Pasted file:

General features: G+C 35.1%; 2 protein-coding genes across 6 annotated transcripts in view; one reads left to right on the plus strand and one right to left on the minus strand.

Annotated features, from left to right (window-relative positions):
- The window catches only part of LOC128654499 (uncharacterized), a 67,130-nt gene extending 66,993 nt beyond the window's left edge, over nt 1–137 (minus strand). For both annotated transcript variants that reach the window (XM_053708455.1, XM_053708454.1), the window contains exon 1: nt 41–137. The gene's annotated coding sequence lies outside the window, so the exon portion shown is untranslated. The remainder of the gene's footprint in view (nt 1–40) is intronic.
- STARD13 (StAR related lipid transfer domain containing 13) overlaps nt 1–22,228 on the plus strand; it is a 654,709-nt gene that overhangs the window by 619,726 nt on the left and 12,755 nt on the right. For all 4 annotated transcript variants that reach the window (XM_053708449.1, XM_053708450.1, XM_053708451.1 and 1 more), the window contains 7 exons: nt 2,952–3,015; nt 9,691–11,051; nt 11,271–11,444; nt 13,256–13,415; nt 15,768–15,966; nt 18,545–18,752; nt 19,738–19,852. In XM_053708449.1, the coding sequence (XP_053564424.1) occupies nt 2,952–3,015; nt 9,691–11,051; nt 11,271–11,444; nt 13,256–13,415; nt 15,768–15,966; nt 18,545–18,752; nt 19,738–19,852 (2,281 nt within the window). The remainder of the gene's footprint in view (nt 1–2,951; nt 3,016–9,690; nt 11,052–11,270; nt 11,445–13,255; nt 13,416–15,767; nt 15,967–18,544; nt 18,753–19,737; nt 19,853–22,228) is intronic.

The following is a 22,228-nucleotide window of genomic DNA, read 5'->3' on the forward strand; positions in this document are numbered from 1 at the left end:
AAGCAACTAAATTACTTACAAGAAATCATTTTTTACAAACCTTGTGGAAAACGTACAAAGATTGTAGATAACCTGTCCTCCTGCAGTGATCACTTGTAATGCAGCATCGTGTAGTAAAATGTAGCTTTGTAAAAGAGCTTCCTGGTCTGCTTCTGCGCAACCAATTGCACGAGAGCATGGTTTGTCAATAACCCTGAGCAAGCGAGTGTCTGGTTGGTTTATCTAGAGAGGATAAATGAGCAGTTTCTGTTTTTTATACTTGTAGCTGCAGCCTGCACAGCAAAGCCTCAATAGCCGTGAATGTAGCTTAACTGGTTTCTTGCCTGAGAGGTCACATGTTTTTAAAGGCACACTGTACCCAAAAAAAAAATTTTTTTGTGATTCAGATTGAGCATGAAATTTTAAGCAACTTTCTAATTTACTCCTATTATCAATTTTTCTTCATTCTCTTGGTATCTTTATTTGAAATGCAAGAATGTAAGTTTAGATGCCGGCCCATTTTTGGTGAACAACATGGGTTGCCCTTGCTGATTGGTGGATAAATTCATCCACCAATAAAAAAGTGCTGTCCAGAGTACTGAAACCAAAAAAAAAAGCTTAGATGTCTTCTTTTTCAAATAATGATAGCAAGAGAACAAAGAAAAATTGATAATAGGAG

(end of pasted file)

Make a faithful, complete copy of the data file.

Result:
General features: G+C 35.1%; 2 protein-coding genes across 6 annotated transcripts in view; one reads left to right on the plus strand and one right to left on the minus strand.

Annotated features, from left to right (window-relative positions):
- The window catches only part of LOC128654499 (uncharacterized), a 67,130-nt gene extending 66,993 nt beyond the window's left edge, over nt 1–137 (minus strand). For both annotated transcript variants that reach the window (XM_053708455.1, XM_053708454.1), the window contains exon 1: nt 41–137. The gene's annotated coding sequence lies outside the window, so the exon portion shown is untranslated. The remainder of the gene's footprint in view (nt 1–40) is intronic.
- STARD13 (StAR related lipid transfer domain containing 13) overlaps nt 1–22,228 on the plus strand; it is a 654,709-nt gene that overhangs the window by 619,726 nt on the left and 12,755 nt on the right. For all 4 annotated transcript variants that reach the window (XM_053708449.1, XM_053708450.1, XM_053708451.1 and 1 more), the window contains 7 exons: nt 2,952–3,015; nt 9,691–11,051; nt 11,271–11,444; nt 13,256–13,415; nt 15,768–15,966; nt 18,545–18,752; nt 19,738–19,852. In XM_053708449.1, the coding sequence (XP_053564424.1) occupies nt 2,952–3,015; nt 9,691–11,051; nt 11,271–11,444; nt 13,256–13,415; nt 15,768–15,966; nt 18,545–18,752; nt 19,738–19,852 (2,281 nt within the window). The remainder of the gene's footprint in view (nt 1–2,951; nt 3,016–9,690; nt 11,052–11,270; nt 11,445–13,255; nt 13,416–15,767; nt 15,967–18,544; nt 18,753–19,737; nt 19,853–22,228) is intronic.

The following is a 22,228-nucleotide window of genomic DNA, read 5'->3' on the forward strand; positions in this document are numbered from 1 at the left end:
AAGCAACTAAATTACTTACAAGAAATCATTTTTTACAAACCTTGTGGAAAACGTACAAAGATTGTAGATAACCTGTCCTCCTGCAGTGATCACTTGTAATGCAGCATCGTGTAGTAAAATGTAGCTTTGTAAAAGAGCTTCCTGGTCTGCTTCTGCGCAACCAATTGCACGAGAGCATGGTTTGTCAATAACCCTGAGCAAGCGAGTGTCTGGTTGGTTTATCTAGAGAGGATAAATGAGCAGTTTCTGTTTTTTATACTTGTAGCTGCAGCCTGCACAGCAAAGCCTCAATAGCCGTGAATGTAGCTTAACTGGTTTCTTGCCTGAGAGGTCACATGTTTTTAAAGGCACACTGTACCCAAAAAAAAAATTTTTTTGTGATTCAGATTGAGCATGAAATTTTAAGCAACTTTCTAATTTACTCCTATTATCAATTTTTCTTCATTCTCTTGGTATCTTTATTTGAAATGCAAGAATGTAAGTTTAGATGCCGGCCCATTTTTGGTGAACAACATGGGTTGCCCTTGCTGATTGGTGGATAAATTCATCCACCAATAAAAAAGTGCTGTCCAGAGTACTGAAACCAAAAAAAAAAGCTTAGATGTCTTCTTTTTCAAATAATGATAGCAAGAGAACAAAGAAAAATTGATAATAGGAG